Hermosa Beach drivers are likely to be among the about 396 vehicles that cross a structurally deficient bridge while traveling through Los Angeles every second on average, according to Transportation for America.
The national coalition of transportation and environmental advocacy groups released a report Wednesday that studied and ranked structurally deficient bridges in U.S. metropolitan areas.
The report found, "California leads the nation with the busiest deficient bridges," and the Los Angeles region ranks highest when it comes to the amount of traffic that crosses "deficient" structures.
But when it comes to the number of deficient bridges in the area, Los Angeles doesn’t rank as high as other places. Only 8.3 percent of bridges in the region were labeled as "deficient" in the report.
"These metropolitan area bridges are most costly and difficult to fix, but they also are the most urgent, because they carry such a large share of the nation’s people and goods," said James Corless, director of Transportation for America, in a statement Wednesday.
The organization ranked areas based on data from the Federal Highway Administration and the U.S. Department of Transportation:Rank Metro Population Metro Area Percent of Deficient Total Deficient Bridges 1 2,354,957 Pittsburgh 30.4 1133 2 4,317,853 San Francisco-Oakland-Fremont 20.9 380 3 5,968,252 Philadelphia-Camden-Wilmington 20 907 4 2,127,355 Sacramento-Arden-Arcade 15.4 211 5 4,143,113 Riverside-San Bernardino 12.2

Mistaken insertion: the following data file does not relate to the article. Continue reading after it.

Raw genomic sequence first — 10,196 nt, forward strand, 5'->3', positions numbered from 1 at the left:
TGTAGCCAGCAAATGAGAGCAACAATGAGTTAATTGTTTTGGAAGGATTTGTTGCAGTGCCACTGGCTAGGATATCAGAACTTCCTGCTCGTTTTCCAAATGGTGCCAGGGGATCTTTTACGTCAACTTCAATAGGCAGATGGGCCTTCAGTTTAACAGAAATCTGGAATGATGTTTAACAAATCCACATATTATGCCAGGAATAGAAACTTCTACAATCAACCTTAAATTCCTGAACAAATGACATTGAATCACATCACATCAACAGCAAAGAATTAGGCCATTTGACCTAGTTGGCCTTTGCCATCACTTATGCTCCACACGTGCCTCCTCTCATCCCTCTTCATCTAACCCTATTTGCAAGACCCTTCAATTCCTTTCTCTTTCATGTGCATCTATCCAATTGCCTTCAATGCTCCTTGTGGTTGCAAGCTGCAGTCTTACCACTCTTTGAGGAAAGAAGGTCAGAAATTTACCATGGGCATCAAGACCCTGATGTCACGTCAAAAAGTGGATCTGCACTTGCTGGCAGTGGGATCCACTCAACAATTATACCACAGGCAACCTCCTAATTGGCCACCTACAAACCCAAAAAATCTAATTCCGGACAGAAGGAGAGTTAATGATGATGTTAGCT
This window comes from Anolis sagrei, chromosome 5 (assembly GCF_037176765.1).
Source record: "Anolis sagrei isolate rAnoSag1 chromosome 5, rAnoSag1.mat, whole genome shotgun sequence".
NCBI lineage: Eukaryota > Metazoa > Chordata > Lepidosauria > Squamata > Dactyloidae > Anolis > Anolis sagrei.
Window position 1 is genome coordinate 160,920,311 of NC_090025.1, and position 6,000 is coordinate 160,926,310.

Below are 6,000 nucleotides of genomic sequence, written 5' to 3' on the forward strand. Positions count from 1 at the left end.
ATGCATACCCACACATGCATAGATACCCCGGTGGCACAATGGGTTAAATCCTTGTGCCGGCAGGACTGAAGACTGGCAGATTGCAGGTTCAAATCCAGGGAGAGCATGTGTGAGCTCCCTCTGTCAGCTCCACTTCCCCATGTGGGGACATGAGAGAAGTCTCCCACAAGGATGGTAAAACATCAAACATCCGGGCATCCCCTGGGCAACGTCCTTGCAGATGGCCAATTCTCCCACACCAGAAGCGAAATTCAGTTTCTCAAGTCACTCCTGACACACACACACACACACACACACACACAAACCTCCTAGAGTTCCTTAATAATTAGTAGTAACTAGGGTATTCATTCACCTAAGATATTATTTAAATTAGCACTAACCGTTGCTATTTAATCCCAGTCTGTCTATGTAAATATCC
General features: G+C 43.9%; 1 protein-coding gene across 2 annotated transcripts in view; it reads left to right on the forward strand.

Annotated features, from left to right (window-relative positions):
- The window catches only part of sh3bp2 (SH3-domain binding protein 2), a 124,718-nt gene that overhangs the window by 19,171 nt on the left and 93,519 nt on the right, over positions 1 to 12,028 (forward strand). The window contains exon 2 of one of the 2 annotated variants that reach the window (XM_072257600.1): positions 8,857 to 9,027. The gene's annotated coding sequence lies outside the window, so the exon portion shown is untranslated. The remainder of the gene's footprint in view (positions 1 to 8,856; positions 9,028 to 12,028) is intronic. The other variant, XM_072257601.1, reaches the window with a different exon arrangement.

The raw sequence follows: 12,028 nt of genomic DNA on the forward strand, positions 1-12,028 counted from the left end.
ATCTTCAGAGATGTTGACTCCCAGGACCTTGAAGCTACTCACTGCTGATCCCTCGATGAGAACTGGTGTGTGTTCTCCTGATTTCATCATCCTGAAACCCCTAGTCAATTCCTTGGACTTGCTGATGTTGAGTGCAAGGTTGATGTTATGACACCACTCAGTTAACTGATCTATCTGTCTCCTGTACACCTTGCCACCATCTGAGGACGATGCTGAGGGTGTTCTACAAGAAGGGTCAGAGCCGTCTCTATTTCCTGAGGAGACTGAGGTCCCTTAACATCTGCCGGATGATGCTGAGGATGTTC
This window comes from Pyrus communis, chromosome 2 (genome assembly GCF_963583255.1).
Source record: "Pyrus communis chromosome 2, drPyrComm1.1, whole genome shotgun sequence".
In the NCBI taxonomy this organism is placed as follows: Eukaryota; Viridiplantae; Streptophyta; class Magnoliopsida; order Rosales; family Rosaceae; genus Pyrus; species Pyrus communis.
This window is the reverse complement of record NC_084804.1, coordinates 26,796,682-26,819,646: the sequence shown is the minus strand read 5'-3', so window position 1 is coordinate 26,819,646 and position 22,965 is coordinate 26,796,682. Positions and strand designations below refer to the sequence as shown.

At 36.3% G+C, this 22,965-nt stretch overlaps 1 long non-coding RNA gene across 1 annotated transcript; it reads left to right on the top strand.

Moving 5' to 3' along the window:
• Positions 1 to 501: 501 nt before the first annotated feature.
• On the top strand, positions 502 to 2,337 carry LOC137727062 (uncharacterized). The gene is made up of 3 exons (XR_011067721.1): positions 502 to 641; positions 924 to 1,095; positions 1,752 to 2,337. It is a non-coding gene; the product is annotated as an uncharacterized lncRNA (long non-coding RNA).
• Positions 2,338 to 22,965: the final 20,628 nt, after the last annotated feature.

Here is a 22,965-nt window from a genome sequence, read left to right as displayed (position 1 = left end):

2966 2,067,585 Kansas City 12.1 617 7 4,588,680 Boston-Cambridge-Quincy 11.7 308 8 4,403,437 Detroit-Warren-Livonia 11.5 286 9 2,091,286 Cleveland-Elyria-Mentor 11.4 213 10 19,069,796 New York-Long Island 9.8 778 11 9,580,567 Chicago-Naperville-Joliet 9.4 481 12 2,828,990 St. Louis 8.8 390 13 12,874,797 Los Angeles-Long Beach-Santa Ana 8.3
(Source: Transportation for America)
"It is clear that we cannot continue down this path of deferring all of our current transportation infrastructure needs for the next generation to tackle," said Los Angeles Mayor Antonio Villaraigosa in response to the study. "Infrastructure projects that repair our roads, bridges and highways will create badly needed jobs here in Los Angeles and across the nation."
Transportation for America actually credited Caltrans for doing a good job spending the federal dollars it receives on bridge maintenance, as spokesman Ryan Wiggins told City News Service that California actually spends about one-quarter of the federal transportation funding it receives, compared with a state average closer to 14 percent.
"It's just not enough," he said.
— City News Service contributed to this report.
What do you think of this study—is more support needed for highway and bridge repairs or should government focus on other important matters?